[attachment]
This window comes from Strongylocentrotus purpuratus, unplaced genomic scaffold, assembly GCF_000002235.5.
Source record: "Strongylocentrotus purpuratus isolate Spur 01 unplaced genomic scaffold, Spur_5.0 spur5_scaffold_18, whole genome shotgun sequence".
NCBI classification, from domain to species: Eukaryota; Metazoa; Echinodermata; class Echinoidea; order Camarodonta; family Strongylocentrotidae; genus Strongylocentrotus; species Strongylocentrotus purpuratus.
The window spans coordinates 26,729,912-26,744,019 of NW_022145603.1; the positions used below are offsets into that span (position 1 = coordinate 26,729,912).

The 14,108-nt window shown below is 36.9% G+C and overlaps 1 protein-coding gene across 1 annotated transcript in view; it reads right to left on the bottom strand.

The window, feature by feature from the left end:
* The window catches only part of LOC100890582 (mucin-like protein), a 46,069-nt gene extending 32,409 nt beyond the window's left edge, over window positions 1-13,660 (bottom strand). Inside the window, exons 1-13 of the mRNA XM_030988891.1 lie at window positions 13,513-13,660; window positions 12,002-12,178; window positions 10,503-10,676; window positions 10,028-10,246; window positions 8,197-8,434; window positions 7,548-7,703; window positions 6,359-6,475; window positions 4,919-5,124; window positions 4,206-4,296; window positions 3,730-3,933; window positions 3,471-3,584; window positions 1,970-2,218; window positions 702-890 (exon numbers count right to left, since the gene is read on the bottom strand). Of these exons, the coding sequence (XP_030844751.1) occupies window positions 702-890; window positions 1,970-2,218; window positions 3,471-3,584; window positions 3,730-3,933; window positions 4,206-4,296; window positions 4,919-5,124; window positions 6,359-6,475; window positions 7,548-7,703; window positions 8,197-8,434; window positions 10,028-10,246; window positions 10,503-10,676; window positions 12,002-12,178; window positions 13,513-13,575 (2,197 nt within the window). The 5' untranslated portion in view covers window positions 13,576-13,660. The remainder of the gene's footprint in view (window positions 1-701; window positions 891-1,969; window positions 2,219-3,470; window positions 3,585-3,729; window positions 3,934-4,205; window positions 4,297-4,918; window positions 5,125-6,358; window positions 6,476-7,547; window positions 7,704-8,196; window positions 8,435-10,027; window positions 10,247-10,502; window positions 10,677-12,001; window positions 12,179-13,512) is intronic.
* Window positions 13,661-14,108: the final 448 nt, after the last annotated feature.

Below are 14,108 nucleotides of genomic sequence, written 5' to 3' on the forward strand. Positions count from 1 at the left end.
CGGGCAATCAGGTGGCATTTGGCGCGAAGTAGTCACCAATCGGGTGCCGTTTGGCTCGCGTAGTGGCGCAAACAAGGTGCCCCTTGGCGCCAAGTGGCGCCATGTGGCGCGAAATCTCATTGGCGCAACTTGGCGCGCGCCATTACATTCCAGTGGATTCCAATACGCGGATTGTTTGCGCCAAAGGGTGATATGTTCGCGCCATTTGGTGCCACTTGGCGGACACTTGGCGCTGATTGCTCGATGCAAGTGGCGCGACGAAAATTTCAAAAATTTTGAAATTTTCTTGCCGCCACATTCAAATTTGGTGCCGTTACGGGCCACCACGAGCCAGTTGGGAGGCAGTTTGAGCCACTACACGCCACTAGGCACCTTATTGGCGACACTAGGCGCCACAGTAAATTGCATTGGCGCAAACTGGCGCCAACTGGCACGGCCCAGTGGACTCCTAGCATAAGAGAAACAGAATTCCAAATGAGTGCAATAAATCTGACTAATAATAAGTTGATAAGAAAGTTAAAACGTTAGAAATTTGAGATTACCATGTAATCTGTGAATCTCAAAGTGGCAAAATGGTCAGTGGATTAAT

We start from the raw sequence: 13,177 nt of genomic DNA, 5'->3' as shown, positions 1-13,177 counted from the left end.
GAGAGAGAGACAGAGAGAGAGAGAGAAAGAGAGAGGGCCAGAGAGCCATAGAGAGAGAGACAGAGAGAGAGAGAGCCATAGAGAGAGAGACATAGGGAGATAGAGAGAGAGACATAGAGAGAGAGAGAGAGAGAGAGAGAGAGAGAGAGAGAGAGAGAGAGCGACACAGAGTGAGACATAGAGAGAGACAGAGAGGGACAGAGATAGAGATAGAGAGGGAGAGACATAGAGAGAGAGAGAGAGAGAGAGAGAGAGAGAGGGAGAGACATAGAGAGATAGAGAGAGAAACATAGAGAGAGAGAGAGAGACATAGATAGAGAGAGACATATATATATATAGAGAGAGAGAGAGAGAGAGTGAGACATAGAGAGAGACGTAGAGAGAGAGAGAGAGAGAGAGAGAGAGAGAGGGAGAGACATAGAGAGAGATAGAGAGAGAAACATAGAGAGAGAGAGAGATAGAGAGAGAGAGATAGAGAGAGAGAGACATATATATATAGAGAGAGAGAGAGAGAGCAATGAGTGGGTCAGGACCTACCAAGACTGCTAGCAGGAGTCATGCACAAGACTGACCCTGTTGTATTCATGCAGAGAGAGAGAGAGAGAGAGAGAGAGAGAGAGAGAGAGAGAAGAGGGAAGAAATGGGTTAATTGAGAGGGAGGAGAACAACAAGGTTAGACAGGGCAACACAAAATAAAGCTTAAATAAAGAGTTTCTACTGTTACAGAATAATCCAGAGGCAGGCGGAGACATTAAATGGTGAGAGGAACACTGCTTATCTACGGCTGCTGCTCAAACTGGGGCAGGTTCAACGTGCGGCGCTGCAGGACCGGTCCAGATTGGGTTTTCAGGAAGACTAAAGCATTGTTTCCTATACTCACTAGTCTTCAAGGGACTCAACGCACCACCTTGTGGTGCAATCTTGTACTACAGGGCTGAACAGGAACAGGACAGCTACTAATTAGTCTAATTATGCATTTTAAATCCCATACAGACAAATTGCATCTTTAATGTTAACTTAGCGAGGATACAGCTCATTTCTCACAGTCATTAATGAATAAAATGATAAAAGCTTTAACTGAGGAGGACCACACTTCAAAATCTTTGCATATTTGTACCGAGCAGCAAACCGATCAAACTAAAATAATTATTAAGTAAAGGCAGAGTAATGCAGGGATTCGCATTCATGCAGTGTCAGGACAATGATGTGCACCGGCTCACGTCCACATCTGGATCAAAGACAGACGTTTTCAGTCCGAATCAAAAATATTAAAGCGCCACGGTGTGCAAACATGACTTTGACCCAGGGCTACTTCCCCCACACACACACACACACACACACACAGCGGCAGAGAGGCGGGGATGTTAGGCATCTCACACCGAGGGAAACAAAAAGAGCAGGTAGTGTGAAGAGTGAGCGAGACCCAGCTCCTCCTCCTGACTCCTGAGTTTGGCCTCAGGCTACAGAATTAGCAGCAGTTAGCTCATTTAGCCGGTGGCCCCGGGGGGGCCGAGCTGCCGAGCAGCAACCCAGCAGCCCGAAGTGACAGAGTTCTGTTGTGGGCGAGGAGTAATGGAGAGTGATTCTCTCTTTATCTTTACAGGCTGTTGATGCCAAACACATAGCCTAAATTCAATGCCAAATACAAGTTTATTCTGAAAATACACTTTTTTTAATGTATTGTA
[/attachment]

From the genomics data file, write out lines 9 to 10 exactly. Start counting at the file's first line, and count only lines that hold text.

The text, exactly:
Below are 14,108 nucleotides of genomic sequence, written 5' to 3' on the forward strand. Positions count from 1 at the left end.
CGGGCAATCAGGTGGCATTTGGCGCGAAGTAGTCACCAATCGGGTGCCGTTTGGCTCGCGTAGTGGCGCAAACAAGGTGCCCCTTGGCGCCAAGTGGCGCCATGTGGCGCGAAATCTCATTGGCGCAACTTGGCGCGCGCCATTACATTCCAGTGGATTCCAATACGCGGATTGTTTGCGCCAAAGGGTGATATGTTCGCGCCATTTGGTGCCACTTGGCGGACACTTGGCGCTGATTGCTCGATGCAAGTGGCGCGACGAAAATTTCAAAAATTTTGAAATTTTCTTGCCGCCACATTCAAATTTGGTGCCGTTACGGGCCACCACGAGCCAGTTGGGAGGCAGTTTGAGCCACTACACGCCACTAGGCACCTTATTGGCGACACTAGGCGCCACAGTAAATTGCATTGGCGCAAACTGGCGCCAACTGGCACGGCCCAGTGGACTCCTAGCATAAGAGAAACAGAATTCCAAATGAGTGCAATAAATCTGACTAATAATAAGTTGATAAGAAAGTTAAAACGTTAGAAATTTGAGATTACCATGTAATCTGTGAATCTCAAAGTGGCAAAATGGTCAGTGGATTAAT